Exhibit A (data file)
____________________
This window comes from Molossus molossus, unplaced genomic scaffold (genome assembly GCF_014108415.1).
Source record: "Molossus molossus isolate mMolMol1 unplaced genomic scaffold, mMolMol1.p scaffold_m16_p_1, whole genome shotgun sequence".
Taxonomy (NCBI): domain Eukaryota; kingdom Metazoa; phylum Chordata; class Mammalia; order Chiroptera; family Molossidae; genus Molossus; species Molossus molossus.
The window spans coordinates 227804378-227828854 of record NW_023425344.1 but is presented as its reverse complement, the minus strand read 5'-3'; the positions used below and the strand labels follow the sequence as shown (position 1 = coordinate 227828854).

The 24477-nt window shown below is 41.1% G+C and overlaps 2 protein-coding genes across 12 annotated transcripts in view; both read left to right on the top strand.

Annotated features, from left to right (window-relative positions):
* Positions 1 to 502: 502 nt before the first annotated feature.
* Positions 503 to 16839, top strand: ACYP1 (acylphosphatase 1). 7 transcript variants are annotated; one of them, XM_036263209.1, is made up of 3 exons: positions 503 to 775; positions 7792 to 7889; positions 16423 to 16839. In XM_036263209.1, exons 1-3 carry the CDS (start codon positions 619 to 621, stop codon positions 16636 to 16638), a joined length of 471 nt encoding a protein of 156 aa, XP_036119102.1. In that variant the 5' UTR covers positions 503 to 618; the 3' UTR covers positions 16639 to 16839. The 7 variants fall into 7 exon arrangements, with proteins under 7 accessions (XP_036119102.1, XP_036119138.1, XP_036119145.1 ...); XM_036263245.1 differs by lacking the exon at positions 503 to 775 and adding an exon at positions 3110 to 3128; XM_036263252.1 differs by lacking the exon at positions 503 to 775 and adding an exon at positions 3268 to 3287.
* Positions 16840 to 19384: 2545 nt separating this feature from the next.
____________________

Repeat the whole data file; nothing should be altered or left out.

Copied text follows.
This window comes from Molossus molossus, unplaced genomic scaffold (genome assembly GCF_014108415.1).
Source record: "Molossus molossus isolate mMolMol1 unplaced genomic scaffold, mMolMol1.p scaffold_m16_p_1, whole genome shotgun sequence".
Taxonomy (NCBI): domain Eukaryota; kingdom Metazoa; phylum Chordata; class Mammalia; order Chiroptera; family Molossidae; genus Molossus; species Molossus molossus.
The window spans coordinates 227804378-227828854 of record NW_023425344.1 but is presented as its reverse complement, the minus strand read 5'-3'; the positions used below and the strand labels follow the sequence as shown (position 1 = coordinate 227828854).

The 24477-nt window shown below is 41.1% G+C and overlaps 2 protein-coding genes across 12 annotated transcripts in view; both read left to right on the top strand.

Annotated features, from left to right (window-relative positions):
* Positions 1 to 502: 502 nt before the first annotated feature.
* Positions 503 to 16839, top strand: ACYP1 (acylphosphatase 1). 7 transcript variants are annotated; one of them, XM_036263209.1, is made up of 3 exons: positions 503 to 775; positions 7792 to 7889; positions 16423 to 16839. In XM_036263209.1, exons 1-3 carry the CDS (start codon positions 619 to 621, stop codon positions 16636 to 16638), a joined length of 471 nt encoding a protein of 156 aa, XP_036119102.1. In that variant the 5' UTR covers positions 503 to 618; the 3' UTR covers positions 16639 to 16839. The 7 variants fall into 7 exon arrangements, with proteins under 7 accessions (XP_036119102.1, XP_036119138.1, XP_036119145.1 ...); XM_036263245.1 differs by lacking the exon at positions 503 to 775 and adding an exon at positions 3110 to 3128; XM_036263252.1 differs by lacking the exon at positions 503 to 775 and adding an exon at positions 3268 to 3287.
* Positions 16840 to 19384: 2545 nt separating this feature from the next.